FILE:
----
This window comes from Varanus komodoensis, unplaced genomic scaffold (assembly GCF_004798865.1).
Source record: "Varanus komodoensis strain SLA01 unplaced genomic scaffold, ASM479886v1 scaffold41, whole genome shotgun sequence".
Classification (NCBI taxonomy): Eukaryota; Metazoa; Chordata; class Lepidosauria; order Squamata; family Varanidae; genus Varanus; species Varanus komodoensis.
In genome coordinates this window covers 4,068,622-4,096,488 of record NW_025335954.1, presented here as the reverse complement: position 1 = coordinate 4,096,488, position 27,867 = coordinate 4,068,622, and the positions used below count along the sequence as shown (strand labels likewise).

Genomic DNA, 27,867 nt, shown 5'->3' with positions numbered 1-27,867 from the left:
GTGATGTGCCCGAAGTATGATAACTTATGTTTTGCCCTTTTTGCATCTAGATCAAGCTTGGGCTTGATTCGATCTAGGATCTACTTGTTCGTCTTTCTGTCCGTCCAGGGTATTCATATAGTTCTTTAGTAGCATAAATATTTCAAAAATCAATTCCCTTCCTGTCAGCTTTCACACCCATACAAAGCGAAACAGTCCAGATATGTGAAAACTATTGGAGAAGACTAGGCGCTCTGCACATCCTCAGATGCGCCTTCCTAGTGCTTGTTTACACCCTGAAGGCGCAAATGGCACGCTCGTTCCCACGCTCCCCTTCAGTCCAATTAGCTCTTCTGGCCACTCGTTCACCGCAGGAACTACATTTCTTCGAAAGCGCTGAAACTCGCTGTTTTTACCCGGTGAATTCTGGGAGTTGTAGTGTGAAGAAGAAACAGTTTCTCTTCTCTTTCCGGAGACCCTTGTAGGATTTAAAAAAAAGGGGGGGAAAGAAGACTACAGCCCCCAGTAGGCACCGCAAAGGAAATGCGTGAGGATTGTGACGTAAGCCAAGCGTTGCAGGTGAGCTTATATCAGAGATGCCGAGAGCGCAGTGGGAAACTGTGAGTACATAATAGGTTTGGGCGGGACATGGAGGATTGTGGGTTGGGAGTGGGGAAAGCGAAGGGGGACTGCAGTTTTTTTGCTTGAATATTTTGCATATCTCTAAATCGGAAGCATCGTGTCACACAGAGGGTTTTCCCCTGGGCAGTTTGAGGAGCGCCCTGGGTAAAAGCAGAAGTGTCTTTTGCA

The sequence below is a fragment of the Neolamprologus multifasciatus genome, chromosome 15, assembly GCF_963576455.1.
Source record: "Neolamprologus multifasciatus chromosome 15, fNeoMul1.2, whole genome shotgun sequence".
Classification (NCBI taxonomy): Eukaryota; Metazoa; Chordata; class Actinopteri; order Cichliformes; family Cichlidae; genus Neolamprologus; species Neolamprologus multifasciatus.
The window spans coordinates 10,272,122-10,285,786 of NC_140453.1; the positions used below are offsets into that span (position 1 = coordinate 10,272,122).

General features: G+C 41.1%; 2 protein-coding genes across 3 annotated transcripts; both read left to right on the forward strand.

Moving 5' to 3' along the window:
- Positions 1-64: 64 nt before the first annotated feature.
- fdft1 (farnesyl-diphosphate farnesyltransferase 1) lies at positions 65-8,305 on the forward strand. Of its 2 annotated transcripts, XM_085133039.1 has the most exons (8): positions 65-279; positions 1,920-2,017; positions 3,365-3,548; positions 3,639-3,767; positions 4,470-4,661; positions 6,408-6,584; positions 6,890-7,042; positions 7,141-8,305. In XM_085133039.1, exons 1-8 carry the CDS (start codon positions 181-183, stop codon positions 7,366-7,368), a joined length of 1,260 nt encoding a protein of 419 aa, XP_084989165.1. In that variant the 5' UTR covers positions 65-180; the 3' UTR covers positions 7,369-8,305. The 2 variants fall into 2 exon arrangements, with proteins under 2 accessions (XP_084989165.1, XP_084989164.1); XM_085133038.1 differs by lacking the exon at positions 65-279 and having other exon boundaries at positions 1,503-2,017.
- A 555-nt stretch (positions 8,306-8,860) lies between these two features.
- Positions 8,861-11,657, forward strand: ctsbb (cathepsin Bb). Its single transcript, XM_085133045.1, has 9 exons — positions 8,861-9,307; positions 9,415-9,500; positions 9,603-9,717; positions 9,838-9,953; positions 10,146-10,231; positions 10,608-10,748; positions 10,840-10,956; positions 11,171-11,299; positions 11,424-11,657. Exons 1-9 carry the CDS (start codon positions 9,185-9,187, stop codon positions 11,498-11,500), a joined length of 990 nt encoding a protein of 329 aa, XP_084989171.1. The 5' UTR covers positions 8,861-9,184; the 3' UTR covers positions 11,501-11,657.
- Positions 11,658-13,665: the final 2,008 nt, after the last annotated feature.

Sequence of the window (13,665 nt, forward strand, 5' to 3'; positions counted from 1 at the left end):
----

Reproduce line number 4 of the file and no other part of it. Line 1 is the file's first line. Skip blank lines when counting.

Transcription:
In genome coordinates this window covers 4,068,622-4,096,488 of record NW_025335954.1, presented here as the reverse complement: position 1 = coordinate 4,096,488, position 27,867 = coordinate 4,068,622, and the positions used below count along the sequence as shown (strand labels likewise).